April 13, 2022
Federal Trade Commission chair Lina Khan says it’s time for the FTC and Congress to deliver on consumer privacy protection, legislating to ensure that consumers don’t have to surrender personal data in order to enjoy online tools that are essential to everyday life. Speaking Monday at the IAPP Global Privacy Summit 2022 in Washington, D.C., Khan emphasized creating “substantive limits rather than just procedural protections” when it comes to personal data. Meanwhile, Big Tech did its own lobbying on behalf of consumer privacy.
According to Bloomberg, firms representing tech interests including Meta Platforms and Alphabet “held separate lobbying days” on Capitol Hill last week to push data protection in lieu of antitrust rules — having no doubt learned from experience in Europe that privacy laws are difficult (some attorneys even suggest impossible) to enforce.
Khan certainly feels the FTC is up to the task, characterizing it as “well positioned to handle enforcement within the authority Congress has already given [it],” CNET reports. While Congress dawdles over advancing privacy legislation the agency has “de facto” been performing the task, Khan reportedly suggested.
TechNet, a special-interest group whose president and CEO is Linda Moore, “argued that voters care more about addressing privacy issues than antitrust issues” in virtual meetings with 41 lawmakers, said Bloomberg, listing House speaker Nancy Pelosi and Senate majority leader Chuck Schumer among those pitched. NetChoice, which serves similar constituents, also held forth.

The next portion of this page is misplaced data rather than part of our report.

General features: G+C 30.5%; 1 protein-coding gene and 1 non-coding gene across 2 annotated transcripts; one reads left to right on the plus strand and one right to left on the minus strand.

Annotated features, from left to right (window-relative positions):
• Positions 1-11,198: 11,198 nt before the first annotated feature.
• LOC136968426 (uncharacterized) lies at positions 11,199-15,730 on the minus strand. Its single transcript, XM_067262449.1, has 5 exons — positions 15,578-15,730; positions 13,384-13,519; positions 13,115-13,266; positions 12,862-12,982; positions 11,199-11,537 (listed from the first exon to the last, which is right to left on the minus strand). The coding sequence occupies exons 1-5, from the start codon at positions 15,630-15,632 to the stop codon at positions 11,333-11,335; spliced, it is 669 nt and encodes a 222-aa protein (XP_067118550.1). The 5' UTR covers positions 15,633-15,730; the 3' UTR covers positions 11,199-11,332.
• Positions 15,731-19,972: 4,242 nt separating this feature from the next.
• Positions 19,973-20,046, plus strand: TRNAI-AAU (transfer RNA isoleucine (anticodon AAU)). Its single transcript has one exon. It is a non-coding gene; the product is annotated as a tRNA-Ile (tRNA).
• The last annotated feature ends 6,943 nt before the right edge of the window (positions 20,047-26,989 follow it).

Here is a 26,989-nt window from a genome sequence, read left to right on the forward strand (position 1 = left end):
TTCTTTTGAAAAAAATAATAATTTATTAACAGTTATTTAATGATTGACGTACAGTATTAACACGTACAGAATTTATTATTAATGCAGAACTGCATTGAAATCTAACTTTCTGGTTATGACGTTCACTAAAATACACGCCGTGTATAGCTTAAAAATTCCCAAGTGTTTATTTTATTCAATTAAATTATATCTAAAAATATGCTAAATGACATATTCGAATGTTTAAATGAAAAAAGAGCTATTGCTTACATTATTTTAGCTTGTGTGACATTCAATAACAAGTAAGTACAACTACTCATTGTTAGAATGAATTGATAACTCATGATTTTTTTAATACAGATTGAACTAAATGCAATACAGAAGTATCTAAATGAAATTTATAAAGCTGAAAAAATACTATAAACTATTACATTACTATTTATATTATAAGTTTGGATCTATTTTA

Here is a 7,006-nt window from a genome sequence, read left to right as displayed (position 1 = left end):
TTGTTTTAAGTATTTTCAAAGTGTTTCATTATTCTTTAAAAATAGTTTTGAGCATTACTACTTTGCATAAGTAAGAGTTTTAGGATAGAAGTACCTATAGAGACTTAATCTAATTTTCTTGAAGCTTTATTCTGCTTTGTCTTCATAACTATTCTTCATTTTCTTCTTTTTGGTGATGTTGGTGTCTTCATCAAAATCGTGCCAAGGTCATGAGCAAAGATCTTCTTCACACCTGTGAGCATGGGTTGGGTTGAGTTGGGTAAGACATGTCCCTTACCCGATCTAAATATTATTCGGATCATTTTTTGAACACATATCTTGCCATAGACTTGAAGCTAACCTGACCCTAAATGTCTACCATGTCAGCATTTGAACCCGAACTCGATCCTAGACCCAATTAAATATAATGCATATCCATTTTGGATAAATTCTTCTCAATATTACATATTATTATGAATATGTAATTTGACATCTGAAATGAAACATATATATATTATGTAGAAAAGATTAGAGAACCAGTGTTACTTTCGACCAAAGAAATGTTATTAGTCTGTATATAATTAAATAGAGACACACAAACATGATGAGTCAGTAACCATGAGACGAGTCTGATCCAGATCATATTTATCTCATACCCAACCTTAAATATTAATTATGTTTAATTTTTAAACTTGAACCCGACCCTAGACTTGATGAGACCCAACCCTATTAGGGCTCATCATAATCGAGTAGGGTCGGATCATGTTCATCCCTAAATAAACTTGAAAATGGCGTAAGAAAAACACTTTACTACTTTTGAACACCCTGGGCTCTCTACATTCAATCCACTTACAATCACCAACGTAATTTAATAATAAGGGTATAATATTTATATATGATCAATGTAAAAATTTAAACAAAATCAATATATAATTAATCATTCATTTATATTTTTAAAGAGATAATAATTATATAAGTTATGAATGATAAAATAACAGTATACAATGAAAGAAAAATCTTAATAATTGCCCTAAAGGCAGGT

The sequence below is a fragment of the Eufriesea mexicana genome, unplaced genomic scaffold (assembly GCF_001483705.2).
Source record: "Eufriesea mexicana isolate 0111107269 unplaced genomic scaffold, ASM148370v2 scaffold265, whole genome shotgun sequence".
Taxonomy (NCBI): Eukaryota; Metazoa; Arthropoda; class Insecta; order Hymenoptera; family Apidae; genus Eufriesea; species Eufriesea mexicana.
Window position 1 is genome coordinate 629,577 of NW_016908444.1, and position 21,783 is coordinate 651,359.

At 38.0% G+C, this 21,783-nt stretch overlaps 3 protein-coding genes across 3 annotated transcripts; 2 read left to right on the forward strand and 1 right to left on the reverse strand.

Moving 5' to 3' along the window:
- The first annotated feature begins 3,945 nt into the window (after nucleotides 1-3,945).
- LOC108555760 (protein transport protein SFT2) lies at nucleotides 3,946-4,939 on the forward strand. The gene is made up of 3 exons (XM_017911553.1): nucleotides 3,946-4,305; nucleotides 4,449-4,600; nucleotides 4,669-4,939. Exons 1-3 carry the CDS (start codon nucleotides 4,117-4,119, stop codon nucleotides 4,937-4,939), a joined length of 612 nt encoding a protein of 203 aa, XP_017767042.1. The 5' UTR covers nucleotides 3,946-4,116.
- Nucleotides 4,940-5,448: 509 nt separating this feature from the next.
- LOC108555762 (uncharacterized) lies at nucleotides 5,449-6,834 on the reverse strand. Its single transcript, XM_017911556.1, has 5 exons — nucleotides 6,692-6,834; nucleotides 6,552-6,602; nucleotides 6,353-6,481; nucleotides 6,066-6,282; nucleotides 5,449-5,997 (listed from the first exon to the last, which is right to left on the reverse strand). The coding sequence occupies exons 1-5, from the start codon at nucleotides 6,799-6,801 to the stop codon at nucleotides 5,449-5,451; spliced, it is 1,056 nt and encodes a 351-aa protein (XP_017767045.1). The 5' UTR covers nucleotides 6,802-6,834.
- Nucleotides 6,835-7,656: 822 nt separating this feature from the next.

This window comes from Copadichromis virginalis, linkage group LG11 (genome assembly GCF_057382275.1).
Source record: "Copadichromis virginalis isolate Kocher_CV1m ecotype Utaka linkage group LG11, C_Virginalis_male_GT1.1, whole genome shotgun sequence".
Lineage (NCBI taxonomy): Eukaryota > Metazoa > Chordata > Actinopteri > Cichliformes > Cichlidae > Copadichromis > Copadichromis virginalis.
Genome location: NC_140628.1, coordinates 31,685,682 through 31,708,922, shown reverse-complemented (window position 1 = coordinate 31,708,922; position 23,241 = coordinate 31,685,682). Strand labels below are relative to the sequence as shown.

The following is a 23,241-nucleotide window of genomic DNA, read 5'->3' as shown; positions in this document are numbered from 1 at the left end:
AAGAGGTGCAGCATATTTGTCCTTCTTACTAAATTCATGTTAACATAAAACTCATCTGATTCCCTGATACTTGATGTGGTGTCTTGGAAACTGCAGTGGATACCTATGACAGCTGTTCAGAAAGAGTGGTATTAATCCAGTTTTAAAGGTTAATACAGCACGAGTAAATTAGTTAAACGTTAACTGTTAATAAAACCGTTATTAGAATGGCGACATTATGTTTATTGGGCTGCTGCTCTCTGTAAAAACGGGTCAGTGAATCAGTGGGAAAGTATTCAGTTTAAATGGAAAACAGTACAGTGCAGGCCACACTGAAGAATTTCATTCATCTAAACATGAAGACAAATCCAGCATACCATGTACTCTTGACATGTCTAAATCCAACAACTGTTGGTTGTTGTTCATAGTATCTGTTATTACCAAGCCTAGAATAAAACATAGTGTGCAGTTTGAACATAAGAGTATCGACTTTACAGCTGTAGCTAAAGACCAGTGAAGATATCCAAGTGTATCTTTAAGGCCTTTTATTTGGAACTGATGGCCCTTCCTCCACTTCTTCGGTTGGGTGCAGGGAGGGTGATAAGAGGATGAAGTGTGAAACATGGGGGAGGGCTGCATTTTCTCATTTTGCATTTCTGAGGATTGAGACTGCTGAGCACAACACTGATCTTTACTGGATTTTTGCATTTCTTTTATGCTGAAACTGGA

Khan addressed the FTC’s need to approach regulatory action on multiple fronts, setting digitally appropriate parameters in terms of both privacy and antitrust. “She explained how large companies can use their market dominance to force consumers to hand over their personal data whether they want to or not,” or are even “aware of what data is being collected and where their personal information ends up,” notes CNET.
“When faced with technologies that are increasingly critical for navigating modern life, users often lack a real set of alternatives and cannot reasonably forego using these tools,” Khan suggested. Together, she said, we must “consider whether we want to live in a society where firms can condition access to critical technologies and opportunities on users having to surrender to commercial surveillance.”
Privacy experts have been pressuring Khan to initiate federal rules “that spell out what data companies can collect on consumers and how companies should protect that data,” writes CNET.
The IAPP Global Privacy Summit is organized by the International Association of Privacy Professionals.
Tim Cook’s Privacy Summit Keynote Condemns App Sideloading, Cult of Mac, 4/12/22
Discussing Children’s Privacy and Safety with Kalinda Raina (Podcast), IAPP, 4/11/22
Keynote: Lina Khan, Chair of the Federal Trade Commission (Video), IAPP, 4/11/22